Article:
Canada’s Housing Market In The Middle of Corrections

High-interest rates could have influenced the correction of the housing market that is currently ongoing in Canada. According to one of the country’s largest banks, home prices could decline more than 12 percent, Bloomberg reports.  Robert Hogue, RBC’s economist, also predicts that the number of total home sales in the country will decline by 42% by next year.

Read More: Canada’s Interest Rates Still Not The Highest They’ve Ever Been

Ontario and British Columbia will be the main focus of these corrections, which some say are “historic”. Sure, the fall in sales will be a bit bigger than what it was in the 1990s, however, the reality is – 2023 will beat that record by only 1%. In Ontario at that time, home sales fell by 41% and housing prices fell by 15%. British Colombia, on the other hand, dealt with prices falling by 27% and sales falling by 62% in the 1980s.

Read More: Ontario Housing Getting Too Expensive

Even though the prices and sales will drop a bit, that doesn’t necessarily mean the housing market will collapse, says RBC. Instead, this situation should be looked at from a positive point of view: the cooling of the market will be a bit faster this way.

That of course will lead to new homeowners in the future and the removal of the stigma of home ownership and equity being a luxury – a popular opinion for some millennials.

During COVID, the splurge in home ownership skyrocketed – with historically low-interest rates and sales going up by 47% in December 2020, 48% of millennials got their hands on their own houses. But, most of them relied on their family helping out financially.

Adult Children Were Given $10B To Buy Homes

However, the basic rule of supply and demand led to the rise in prices, which are abnormally high right now. That then led to making the rest of the renting population extremely hesitant to buy their own home, especially with the current interest rates.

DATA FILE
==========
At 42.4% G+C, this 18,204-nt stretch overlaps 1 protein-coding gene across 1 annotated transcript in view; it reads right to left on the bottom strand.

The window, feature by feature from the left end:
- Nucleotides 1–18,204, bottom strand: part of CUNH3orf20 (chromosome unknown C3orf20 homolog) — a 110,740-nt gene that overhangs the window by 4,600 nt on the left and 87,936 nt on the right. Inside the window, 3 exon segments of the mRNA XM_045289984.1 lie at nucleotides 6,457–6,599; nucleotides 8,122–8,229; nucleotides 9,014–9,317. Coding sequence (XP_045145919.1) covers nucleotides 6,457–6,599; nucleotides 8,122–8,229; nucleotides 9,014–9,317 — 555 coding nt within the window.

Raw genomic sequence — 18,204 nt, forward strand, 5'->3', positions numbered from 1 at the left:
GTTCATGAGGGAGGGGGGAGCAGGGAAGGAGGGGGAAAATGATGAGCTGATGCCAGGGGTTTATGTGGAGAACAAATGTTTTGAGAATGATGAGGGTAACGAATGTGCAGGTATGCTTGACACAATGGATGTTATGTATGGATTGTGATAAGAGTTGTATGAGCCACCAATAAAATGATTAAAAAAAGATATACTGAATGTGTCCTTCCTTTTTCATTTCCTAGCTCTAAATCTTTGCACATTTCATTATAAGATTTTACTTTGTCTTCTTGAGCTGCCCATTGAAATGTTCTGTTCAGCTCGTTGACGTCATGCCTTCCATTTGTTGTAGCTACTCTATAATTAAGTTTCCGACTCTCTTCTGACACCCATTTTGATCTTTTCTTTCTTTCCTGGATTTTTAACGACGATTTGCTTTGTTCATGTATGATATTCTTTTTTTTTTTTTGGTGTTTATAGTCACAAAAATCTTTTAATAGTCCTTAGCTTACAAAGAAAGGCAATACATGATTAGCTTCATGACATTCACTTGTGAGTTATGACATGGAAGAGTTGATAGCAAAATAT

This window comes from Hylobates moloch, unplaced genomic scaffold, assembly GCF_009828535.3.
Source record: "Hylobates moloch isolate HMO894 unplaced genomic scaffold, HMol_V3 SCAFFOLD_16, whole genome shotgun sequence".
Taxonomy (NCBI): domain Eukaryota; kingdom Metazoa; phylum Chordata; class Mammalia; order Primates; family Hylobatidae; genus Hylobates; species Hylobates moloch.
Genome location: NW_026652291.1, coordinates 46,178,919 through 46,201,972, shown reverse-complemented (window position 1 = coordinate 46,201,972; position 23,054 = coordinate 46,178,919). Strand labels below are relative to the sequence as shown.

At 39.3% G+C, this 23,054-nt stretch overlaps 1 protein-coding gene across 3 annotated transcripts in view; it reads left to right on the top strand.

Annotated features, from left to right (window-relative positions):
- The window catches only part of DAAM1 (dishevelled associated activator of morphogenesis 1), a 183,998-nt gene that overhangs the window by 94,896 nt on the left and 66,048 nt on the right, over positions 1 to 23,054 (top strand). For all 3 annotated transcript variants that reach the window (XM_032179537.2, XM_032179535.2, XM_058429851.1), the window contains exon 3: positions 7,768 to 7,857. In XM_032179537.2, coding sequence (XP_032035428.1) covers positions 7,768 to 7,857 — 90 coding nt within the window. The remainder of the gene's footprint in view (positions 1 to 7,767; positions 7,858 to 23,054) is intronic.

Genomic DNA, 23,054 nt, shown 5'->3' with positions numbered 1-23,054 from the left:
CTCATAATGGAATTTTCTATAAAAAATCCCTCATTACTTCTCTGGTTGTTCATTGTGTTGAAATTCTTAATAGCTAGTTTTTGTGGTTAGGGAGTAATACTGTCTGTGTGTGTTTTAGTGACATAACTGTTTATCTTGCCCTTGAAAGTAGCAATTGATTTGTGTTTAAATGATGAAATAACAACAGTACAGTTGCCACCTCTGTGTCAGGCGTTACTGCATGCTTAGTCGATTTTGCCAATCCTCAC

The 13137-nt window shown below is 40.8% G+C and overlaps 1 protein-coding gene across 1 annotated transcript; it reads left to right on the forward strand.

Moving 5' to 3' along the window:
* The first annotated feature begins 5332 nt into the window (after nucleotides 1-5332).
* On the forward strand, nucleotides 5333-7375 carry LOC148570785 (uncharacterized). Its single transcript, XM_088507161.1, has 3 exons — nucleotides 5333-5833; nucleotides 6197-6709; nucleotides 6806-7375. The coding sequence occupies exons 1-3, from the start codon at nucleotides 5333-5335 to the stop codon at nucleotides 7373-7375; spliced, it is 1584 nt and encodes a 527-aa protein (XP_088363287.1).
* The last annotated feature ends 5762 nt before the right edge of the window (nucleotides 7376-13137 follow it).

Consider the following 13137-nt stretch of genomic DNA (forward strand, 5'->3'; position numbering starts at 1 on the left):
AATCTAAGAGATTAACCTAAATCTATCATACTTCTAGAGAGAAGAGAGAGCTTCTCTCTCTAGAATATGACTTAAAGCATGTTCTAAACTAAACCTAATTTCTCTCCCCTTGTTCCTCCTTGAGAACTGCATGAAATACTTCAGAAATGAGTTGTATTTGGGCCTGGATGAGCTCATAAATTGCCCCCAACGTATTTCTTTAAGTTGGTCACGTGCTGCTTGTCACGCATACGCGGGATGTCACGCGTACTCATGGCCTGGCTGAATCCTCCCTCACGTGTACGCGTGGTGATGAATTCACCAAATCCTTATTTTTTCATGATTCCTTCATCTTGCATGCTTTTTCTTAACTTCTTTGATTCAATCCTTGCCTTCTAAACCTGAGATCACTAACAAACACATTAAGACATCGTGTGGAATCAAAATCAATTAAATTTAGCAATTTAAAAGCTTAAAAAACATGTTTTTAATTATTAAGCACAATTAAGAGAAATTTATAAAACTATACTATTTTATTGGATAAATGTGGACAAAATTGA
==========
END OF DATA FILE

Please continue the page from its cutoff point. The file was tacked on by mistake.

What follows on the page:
The ongoing corrections should cool off all of that and take the weight off the homeowners’ shoulders in the future when the drops in prices and sales cause interest rates to stop rising and go back to what we’re used to, hopefully.

Read More: Three Tips For Homeowners Struggling With Paying Off The Mortgage

The housing market correction and the post-pandemic recovery might also influence the ‘return to normal’ of housing prices in specific areas as well. According to a recent research by the Bank of Canada, COVID-19 greatly influenced the rise of house prices in the suburbs, causing centrally located homes’ prices to drop – which is not how things usually work.

Typically, home prices downtown are higher than in the suburbs, because of various factors: the land is scarce downtown, shorter commutes to work, more restaurants and bars, easy access to public services or transport, etc.

During COVID, we didn’t need any of that and would rather spend time in our backyard or somewhere not hectic. Many lockdowns and closures of restaurants and bars kept us hanging out within our four walls, so it was better to be somewhere further away from downtown, more calm and private.

That led to a higher demand for suburban housing and therefore higher house prices in the suburbs. The whole thing resulted in a 10% price gap between centrally located houses and houses 50km away from the city core. In 2019, the price difference was about 26%.

A lot of questions remain unanswered when it comes to housing in Canada and it will be interesting to see how things unfurl. The Wilson Team will, as always, maintain focus on the market and update the site as we learn more.